The toys are mistakenly delivered to a day-care center instead of the attic right before Andy leaves for college, and it's up to Woody to convince the other toys that they weren't abandoned and to return home.
By tying thousands of balloons to his home, 78-year-old Carl sets out to fulfill his lifelong dream to see the wilds of South America. Russell, a wilderness explorer 70 years younger, inadvertently becomes a stowaway.
Monsters generate their city's power by scaring children, but they are terribly afraid themselves of being contaminated by children, so when one enters Monstropolis, top scarer Sulley finds his world disrupted.
When his new father-in-law, King Harold falls ill, Shrek is looked at as the heir to the land of Far, Far Away. Not one to give up his beloved swamp, Shrek recruits his friends Donkey and Puss in Boots to install the rebellious Artie as the new king. Princess Fiona, however, rallies a band of royal girlfriends to fend off a coup d'etat by the jilted Prince Charming.
Woody, Buzz and the whole gang are back. As their owner Andy prepares to depart for college, his loyal toys find themselves in daycare where untamed tots with their sticky little fingers do not play nice. So, it's all for one and one for all as they join Barbie's counterpart Ken, a thespian hedgehog named Mr. Pricklepants and a pink, strawberry-scented teddy bear called Lots-o'-Huggin' Bear to plan their great escape. Written by
Walt Disney Studios
At one point in the film, Mr. Potato Head scurries across a toy piano. The notes the piano plays are the "Petrushka chord," a recurring motif from a ballet composed by Igor Stravinsky about a puppet who comes to life. See more »
The Wild West train locomotive's motion wheels have been stopped by Woody in opening scene, but are shown running in a short time later (in two different sequences). See more »
[Mr. Potato Head, portraying One-Eyed Bart, jumps out of a train while carrying money sacks]
Mr. Potato Head:
Ah, ha ha ha! Money, money, money!
[Woody lassoes a rope to grab the money from Mr. Potato Head's hands, then trips him]
You've got a date with justice, One-Eyed Bart!
Mr. Potato Head:
Too bad, Sheriff! I'm a married man!
[Mrs. Potato Head jumps onto the train, giving karate yells]
[...] See more »
As with all Pixar movies released since "A Bug's Life", there are no opening credits aside from the studio logos and the title of the movie. See more »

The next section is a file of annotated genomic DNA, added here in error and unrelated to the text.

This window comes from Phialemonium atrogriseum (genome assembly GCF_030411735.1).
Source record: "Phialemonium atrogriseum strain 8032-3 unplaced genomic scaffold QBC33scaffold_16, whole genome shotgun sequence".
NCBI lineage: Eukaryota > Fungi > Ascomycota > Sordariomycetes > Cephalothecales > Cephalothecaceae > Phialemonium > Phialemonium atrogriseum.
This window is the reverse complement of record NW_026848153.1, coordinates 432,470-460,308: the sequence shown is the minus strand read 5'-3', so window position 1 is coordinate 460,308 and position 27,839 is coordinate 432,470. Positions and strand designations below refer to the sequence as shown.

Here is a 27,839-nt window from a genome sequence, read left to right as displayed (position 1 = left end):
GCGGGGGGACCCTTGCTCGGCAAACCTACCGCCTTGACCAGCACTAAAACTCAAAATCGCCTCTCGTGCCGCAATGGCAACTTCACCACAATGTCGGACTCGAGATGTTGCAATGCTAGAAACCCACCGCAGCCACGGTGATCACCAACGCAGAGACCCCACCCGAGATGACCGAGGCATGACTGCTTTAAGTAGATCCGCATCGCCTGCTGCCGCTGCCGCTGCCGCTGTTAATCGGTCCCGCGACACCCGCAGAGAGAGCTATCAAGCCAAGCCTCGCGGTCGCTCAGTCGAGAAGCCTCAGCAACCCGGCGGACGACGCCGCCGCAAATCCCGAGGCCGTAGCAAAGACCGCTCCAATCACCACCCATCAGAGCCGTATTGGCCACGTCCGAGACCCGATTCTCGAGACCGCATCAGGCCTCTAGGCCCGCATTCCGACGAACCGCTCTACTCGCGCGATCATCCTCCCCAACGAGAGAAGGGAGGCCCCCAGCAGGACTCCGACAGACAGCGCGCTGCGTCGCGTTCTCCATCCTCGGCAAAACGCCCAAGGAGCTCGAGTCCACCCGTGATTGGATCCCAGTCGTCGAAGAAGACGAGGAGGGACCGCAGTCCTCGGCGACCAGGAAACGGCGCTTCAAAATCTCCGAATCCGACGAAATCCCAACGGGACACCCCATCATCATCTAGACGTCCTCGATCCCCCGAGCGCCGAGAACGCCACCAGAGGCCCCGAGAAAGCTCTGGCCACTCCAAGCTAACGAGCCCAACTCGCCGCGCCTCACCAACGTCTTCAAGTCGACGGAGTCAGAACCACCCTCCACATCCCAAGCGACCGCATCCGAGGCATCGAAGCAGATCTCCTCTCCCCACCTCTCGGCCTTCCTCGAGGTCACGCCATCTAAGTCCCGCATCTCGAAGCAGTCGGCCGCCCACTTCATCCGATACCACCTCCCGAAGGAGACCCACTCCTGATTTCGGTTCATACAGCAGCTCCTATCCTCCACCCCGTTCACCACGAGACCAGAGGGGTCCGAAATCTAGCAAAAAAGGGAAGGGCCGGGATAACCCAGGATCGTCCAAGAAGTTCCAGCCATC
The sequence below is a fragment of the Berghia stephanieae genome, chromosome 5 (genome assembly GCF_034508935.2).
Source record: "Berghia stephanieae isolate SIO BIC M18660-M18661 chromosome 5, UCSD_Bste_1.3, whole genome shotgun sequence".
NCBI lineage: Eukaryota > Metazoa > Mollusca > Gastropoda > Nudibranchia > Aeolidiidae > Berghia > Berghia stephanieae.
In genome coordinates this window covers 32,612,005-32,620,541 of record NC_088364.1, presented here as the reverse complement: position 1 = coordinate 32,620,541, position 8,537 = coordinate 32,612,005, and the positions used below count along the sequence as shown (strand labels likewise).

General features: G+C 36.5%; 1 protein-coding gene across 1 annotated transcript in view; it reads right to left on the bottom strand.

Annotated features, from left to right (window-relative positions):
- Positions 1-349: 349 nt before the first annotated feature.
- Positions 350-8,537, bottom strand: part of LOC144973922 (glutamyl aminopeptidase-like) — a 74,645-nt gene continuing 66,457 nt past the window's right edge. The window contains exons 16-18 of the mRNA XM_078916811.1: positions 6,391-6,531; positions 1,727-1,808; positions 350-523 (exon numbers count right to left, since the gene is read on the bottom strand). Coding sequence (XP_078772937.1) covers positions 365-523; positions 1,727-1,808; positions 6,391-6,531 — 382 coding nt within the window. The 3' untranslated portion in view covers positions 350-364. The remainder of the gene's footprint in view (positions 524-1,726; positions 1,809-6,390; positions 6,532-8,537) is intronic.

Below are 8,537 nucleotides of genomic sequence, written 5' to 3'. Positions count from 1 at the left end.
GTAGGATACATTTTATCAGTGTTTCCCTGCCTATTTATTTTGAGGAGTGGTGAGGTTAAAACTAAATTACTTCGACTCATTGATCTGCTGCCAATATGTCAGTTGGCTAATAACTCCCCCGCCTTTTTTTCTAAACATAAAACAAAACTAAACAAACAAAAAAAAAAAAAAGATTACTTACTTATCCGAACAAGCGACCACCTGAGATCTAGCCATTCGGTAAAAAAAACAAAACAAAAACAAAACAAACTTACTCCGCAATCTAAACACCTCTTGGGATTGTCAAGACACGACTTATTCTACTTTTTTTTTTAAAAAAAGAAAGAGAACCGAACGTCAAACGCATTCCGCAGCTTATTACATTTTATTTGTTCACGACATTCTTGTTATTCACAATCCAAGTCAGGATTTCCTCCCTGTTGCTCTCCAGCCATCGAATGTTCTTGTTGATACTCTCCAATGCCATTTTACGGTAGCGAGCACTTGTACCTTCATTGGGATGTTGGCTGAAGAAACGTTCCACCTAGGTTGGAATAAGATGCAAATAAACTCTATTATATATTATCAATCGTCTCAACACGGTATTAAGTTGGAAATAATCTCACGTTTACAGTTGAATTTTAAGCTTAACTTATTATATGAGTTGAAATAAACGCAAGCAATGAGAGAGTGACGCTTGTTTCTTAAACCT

I was about 10 or 12 when I watched the first Toy Story in the cinema with my little brother and sister. We were all enchanted! Years later Toy Story 2 came out and it was a blast! Again we all went to the theater to see it and we were so thrilled and excited after the movie! Im 24 now, and just yesterday I was at the Bulgarian gala-premiere of the film. My brother was fortunate to win an invitation for two (he took a photo of himself with our small collection of Toy Story toys and sent it to the website), and we had the chance to see the third part on its first screening... and for the 1st time in 3D! No doubt that the animation is better than ever, the guys from Pixar constantly push the limits, but that's kinda natural for them. But still it feels like 100% Toy Story, with all the improvements, somehow I don't feel this 15-years-wide gap between the first and the third part.
What matters more is the (Toy) Story itself! And it is just fantastic! I had really high expectations of this film and honestly, after seeing it, my expectations were surpassed! The plot is really emotional, with so many nostalgic moments... Being kinda grown-up myself, but doing my growing-up with the first two parts of Toy Story, I couldn't relate more with this one! I was really touched! I just wish the theater was empty. Then I could stop holding back my tears! And it's not just t the big story, but also all those little things that go on around it! I don't know how many of those references and gags were in the script and how many were put in there in the making process, but it's just amazing! Even if it's the most dramatic and the darkest of the 3 (as dark as Toy Story can get) the comedy is still there, and I was laughing out loud all the way through! It's a wild roller-coaster, and I'm not even sure who will have more fun with it, if it will be the kids, or their parents! There's just so much more in there for you to notice, admire and laugh at! And I'm sure that after watching the film again I'll find out even more! There's also a really neat Totoro cameo, and it's great of Pixar to pay homage to their old friend, Miyazaki san.
The old lovable characters are all here, and they are joined by an army of new ones, and each one of them has his real personality and you can recognize in them characteristics of someone, both visually and with their attitude they express different things and you instinctively feel what these toys stand for. It's really funny to recognize in them some movie archetypes or features of people that you know.
I realize that I just poured out tons of superlatives, but there's nothing else you can say about this film! It has everything! (And about how many 3rd parts you can say that?) The only thing I could criticize is that there is one really freaky baby-toy, that can give the creeps to the smaller kids, but it's done on a purpose and for me it was really an enjoyable touch to the atmosphere of the film.
To wrap up this review, I will just say - Thank you, Pixar!
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